La Casa de Bernarda Alba / The House of Bernarda Alba, a play by Federico Garcia Lorca – Theatre Review

 

Introduction

The Cervantes Theatre is dedicated to bringing London Spanish plays and is one of the better places to find an all Spanish production. La Casa de Bernarda Alba is one such production. The play, by Federico García Lorca is perhaps one of his best. Made before his unfortunate untimely death, the play centres around a family in mourning, a family under strict control. Left in the heat and having only an all female cast and forever feeling that dominant male presence. It’s a powerful play exploring many themes and is a huge part of Spanish culture. The Cervantes Theatre is putting on a version from 3rd February to 29th before touring in a few places throughout England before finishing its run on March 24th.

 

The Performances

Catching it in London, the cast have a powerful presence on stage. There’s an intensity that is immediately apparent, each actress is able to use actions deliberately and meaningfully. Controlling their lines actions and the silence masterfully. The way they feed off each other builds this intensity, allowing you to feel comfortable with the cast and propels the narrative forward. There is a sense of their conflict by the merest stance, the distance, a look. The acting in this play is so on point that it really pushes the dialogue. A script that was powerful enough to begin with. Feeling a sense of their unease as it all starts exploding in front of you, slowly but surely. Each character buckles under the apparent pressure.

 

Set, Tech and Dread

For a play like this there is a lot of constant dread and the atmosphere is one of the biggest highlights. Helping this is the sense of the other, characters refer to characters that aren’t ever seen, whilst sound design also solidifies this idea. Though thematic, some of the sounds used are at odds with the theme and setting of the play. For example, what sounds like oriental throat singing is used as a deep oppressive presence within the play. However, this isn’t exactly the best suited for 1930s and in the south of Spain. Whilst the set design works a lot better for the play. There is a sense of a dusty home, deep in Spain. It’s well kept but still old with fragile touch to the furniture and walls. The focus on sewing machine as part of the labour further distorts the idea of a home into a place of labour, makes a perfect comment on the difficulty of living in such a home.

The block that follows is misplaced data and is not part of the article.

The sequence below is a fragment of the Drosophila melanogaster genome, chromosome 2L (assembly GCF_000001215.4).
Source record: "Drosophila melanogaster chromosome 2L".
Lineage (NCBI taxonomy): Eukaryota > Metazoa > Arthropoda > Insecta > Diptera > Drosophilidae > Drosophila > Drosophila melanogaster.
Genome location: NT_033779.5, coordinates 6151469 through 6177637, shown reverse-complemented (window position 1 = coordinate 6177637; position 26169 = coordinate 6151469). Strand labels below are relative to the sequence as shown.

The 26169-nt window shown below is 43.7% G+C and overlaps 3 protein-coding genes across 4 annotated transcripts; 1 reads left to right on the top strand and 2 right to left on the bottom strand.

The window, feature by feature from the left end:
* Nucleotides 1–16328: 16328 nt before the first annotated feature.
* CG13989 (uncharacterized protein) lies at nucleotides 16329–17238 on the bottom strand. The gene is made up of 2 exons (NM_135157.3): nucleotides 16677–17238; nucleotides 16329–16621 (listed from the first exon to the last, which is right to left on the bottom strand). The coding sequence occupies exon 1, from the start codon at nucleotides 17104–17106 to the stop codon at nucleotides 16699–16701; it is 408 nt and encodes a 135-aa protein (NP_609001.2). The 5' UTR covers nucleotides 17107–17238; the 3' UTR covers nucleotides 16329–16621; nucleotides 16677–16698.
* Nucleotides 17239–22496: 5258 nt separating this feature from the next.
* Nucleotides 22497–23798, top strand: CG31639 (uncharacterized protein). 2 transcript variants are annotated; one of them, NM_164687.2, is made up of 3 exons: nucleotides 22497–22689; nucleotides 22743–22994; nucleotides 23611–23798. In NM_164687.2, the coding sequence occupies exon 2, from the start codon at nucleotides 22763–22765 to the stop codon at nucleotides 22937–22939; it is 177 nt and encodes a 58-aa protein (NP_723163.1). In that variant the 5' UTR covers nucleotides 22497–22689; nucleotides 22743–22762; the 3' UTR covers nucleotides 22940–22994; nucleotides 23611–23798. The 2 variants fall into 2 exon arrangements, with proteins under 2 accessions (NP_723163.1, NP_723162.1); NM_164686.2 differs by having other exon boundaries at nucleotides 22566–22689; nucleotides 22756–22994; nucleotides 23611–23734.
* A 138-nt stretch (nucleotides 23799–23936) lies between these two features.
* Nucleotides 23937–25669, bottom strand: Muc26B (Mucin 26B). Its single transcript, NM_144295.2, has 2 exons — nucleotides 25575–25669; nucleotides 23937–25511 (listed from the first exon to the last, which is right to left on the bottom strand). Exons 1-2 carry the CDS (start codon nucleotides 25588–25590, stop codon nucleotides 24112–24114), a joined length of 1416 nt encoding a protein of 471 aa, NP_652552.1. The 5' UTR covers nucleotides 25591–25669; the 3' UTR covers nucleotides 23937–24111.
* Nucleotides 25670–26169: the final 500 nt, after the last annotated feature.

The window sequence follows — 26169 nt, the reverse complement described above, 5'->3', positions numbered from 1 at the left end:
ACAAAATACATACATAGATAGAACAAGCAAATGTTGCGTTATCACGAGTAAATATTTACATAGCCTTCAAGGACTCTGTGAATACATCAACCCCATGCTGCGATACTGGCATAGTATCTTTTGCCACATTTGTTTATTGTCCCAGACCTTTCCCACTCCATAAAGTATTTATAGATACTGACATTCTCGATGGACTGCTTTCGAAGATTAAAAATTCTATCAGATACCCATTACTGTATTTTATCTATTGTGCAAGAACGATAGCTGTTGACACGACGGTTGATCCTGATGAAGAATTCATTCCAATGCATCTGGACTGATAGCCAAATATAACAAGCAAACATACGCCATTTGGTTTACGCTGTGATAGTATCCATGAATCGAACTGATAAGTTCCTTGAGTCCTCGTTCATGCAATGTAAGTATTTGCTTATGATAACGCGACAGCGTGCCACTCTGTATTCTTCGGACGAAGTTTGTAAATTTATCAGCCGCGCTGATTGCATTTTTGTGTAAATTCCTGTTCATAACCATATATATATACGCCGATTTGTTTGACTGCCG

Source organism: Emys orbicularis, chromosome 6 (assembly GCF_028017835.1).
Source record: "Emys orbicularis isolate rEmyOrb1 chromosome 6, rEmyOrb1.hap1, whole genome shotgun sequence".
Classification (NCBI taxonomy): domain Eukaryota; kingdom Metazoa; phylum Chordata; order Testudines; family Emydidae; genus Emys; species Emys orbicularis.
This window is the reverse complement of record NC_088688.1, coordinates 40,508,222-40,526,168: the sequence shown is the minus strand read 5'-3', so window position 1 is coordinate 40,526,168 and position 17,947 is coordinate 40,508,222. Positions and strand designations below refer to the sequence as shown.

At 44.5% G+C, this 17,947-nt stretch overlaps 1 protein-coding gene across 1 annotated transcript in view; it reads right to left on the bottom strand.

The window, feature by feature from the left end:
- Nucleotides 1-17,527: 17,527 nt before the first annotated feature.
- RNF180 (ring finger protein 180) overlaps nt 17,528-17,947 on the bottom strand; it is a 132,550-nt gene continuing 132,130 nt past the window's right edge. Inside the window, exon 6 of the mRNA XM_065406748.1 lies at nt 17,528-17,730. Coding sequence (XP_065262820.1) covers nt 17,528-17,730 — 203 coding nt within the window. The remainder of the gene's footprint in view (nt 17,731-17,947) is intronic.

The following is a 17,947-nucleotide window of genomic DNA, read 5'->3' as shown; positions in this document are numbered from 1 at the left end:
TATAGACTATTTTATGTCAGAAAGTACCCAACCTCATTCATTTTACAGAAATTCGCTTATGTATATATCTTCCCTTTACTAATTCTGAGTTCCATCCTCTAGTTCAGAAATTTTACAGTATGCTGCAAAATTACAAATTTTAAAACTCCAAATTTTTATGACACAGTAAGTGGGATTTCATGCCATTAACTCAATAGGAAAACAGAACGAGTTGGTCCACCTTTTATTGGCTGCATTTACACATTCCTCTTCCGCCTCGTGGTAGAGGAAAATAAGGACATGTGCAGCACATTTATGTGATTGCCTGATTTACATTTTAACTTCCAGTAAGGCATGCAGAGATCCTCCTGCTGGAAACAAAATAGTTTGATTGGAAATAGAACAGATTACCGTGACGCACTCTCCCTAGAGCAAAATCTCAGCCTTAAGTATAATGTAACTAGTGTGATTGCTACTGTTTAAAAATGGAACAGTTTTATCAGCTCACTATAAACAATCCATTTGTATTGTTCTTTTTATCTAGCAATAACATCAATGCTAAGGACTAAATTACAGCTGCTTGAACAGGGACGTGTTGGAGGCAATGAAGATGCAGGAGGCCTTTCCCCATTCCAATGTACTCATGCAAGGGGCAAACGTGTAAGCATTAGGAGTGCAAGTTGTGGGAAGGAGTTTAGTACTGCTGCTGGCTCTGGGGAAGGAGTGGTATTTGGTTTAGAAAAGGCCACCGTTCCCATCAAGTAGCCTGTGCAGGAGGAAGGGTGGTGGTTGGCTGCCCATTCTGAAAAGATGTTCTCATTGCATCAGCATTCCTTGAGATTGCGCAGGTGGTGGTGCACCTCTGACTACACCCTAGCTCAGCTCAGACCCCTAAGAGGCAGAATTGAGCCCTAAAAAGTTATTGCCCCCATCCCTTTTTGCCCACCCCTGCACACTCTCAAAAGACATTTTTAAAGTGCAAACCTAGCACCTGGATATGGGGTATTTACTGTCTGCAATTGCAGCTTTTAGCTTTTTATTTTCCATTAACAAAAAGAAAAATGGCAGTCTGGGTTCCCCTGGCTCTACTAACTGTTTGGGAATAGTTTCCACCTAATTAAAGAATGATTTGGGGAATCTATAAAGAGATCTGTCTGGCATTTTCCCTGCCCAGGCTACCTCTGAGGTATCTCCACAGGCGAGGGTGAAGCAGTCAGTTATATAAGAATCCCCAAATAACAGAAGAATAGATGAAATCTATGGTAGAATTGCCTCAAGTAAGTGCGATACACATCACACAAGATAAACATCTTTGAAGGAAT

Conclusion

Albeit with a few complications, this production is a superb piece of theatre. The acting played with such intensity that its weighing down on you just like the plot does. It becomes almost difficult to watch. It is really the acting that should be observed, each character will either build sympathy or hate, which builds that tension as thick as the tension in a rope with a tonne of bricks on the end. Inevitably, it always feels like it’s about to snap.

 

Synopsis

After the death of the head of the house, the family go into mourning for 8 years where they are unable to leave the house.

 

Further Reading

Cervantes Theatre

La Casa de Bernarda Alba at Cervantes

A Trailer for the Play

Lorca Foundation

London Theatre Review

Everything Theatre Review

Whats on Stage Review

Theatre Reviewed

La Casa de Bernarda Alba / The House of Bernarda Alba (a. Federico García Lorca Spain 1936)

 



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